9 When a person left loaves in one corner [of a room] and found them in another corner, he is required to search the entire room again.38 Since [the person] found [the loaves] in another place, it is possible that these are different [loaves], and the first [loaves] were taken by children or mice and [left] elsewhere in that room.

When does the above apply? When [the householder] does not know the number of loaves he left. If, however, [the person] knows the number [of loaves] he left, and finds the [exact] same number [of loaves] in another corner [of the room], he need not search [again] if he already nullified [his possession of chametz] or it is still possible for him to nullify [it. The rationale is that] since the [obligation to] search [for chametz] is only a Rabbinic [obligation], we make a lenient [assumption], postulating that presumably [the loaves that were found] are the loaves that were [originally] left, since there are the same amount [of loaves].39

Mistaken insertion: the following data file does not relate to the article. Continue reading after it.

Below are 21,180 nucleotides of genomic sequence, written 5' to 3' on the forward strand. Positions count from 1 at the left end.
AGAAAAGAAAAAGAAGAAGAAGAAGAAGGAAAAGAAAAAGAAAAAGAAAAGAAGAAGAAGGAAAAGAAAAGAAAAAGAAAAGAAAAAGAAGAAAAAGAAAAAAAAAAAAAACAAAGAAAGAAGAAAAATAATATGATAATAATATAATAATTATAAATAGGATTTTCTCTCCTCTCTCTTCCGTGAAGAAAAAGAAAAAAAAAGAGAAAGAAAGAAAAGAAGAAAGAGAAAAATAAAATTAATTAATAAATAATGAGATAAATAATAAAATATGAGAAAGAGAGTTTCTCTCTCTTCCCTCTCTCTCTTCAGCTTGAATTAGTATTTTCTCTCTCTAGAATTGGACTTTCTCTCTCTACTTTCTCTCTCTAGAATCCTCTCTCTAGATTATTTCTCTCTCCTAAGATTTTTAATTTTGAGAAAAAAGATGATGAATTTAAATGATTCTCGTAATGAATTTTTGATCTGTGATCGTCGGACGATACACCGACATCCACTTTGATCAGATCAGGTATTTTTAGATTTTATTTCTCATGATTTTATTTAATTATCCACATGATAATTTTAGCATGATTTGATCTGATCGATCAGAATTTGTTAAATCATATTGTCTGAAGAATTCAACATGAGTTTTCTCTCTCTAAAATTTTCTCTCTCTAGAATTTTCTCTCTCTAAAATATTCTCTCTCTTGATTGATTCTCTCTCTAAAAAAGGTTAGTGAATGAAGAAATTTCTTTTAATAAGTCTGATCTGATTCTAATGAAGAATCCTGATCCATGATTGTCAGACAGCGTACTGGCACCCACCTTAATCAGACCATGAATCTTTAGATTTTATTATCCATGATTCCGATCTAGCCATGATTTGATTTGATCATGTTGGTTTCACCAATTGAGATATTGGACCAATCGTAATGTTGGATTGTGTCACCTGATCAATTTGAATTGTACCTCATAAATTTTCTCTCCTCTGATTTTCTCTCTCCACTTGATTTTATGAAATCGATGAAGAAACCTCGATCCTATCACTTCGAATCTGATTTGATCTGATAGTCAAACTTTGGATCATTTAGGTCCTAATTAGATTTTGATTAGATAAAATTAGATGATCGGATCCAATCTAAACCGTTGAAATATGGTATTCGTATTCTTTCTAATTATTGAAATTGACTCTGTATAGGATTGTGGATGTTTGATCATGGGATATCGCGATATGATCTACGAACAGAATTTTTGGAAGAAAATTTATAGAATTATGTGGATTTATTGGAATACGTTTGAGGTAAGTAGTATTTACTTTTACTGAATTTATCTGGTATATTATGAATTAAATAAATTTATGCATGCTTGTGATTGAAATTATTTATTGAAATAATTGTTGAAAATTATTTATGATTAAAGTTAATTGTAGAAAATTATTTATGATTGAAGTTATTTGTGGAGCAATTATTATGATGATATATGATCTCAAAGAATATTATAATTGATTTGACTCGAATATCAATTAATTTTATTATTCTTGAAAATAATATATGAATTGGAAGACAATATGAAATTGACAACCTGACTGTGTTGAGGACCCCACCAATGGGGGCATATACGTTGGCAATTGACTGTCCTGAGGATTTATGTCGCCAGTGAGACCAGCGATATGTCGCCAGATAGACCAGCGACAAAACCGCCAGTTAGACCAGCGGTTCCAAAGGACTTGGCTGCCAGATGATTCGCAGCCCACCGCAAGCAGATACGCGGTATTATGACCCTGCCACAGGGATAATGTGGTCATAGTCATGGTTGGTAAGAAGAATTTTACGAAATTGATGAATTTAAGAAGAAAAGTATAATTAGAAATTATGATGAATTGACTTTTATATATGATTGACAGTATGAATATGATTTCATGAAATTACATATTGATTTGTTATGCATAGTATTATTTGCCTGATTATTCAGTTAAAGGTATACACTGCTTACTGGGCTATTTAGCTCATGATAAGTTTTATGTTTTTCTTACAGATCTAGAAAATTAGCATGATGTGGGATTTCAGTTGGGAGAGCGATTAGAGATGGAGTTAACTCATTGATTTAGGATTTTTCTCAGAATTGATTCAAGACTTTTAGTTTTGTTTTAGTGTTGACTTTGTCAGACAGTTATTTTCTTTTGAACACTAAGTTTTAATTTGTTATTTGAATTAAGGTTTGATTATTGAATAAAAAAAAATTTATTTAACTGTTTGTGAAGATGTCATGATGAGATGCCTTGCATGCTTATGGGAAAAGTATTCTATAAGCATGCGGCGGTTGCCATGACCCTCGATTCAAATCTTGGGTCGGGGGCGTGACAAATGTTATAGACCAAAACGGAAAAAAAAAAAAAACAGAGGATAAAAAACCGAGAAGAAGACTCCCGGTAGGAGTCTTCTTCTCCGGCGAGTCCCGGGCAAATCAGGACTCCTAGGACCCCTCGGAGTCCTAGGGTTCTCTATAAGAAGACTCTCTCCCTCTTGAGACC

ט הִנִּיחַ כִּכָּרוֹת בְּזָוִית זוֹ וּמָצָא בְּזָוִית אַחֶרֶתסב – צָרִיךְ לַחֲזֹר וְלִבְדֹּקסג כָּל הַבַּיִת,סד,38 שֶׁמָּא אֵלּוּ אֲחֵרִים הֵן כֵּיוָן שֶׁמְּצָאָן בְּמָקוֹם אַחֵר, וְהָרִאשׁוֹנִים נְטָלוּם קְטַנִּים אוֹ עַכְבָּרִים וְהִנִּיחוּם בְּמָקוֹם אַחֵר בְּאוֹתוֹ הַבַּיִת.סה

בַּמֶּה דְּבָרִים אֲמוּרִים? כְּשֶׁאֵינוֹ יוֹדֵעַ מִנְיַן הַכִּכָּרוֹת שֶׁהִנִּיחַ, אֲבָל אִם יוֹדֵעַ מִנְיַן הַכִּכָּרוֹת וּמָצָא בְּזָוִית אַחֶרֶת כַּמִּנְיָן שֶׁהִנִּיחַ – אֵין צָרִיךְ לִבְדֹּקסו אִם בִּטֵּלסז אוֹ שֶׁיָּכוֹל עֲדַיִן לְבַטֵּל, כֵּיוָן שֶׁהַבְּדִיקָה אֵינָהּ אֶלָּא מִדִּבְרֵי סוֹפְרִים – אָנוּ תּוֹלִין לְהָקֵל שֶׁמִּן הַסְּתָם הֵן הֵן הַכִּכָּרוֹת שֶׁהִנִּיחַ, כֵּיוָן שֶׁהֵן שָׁוִין בְּמִנְיָנָם:39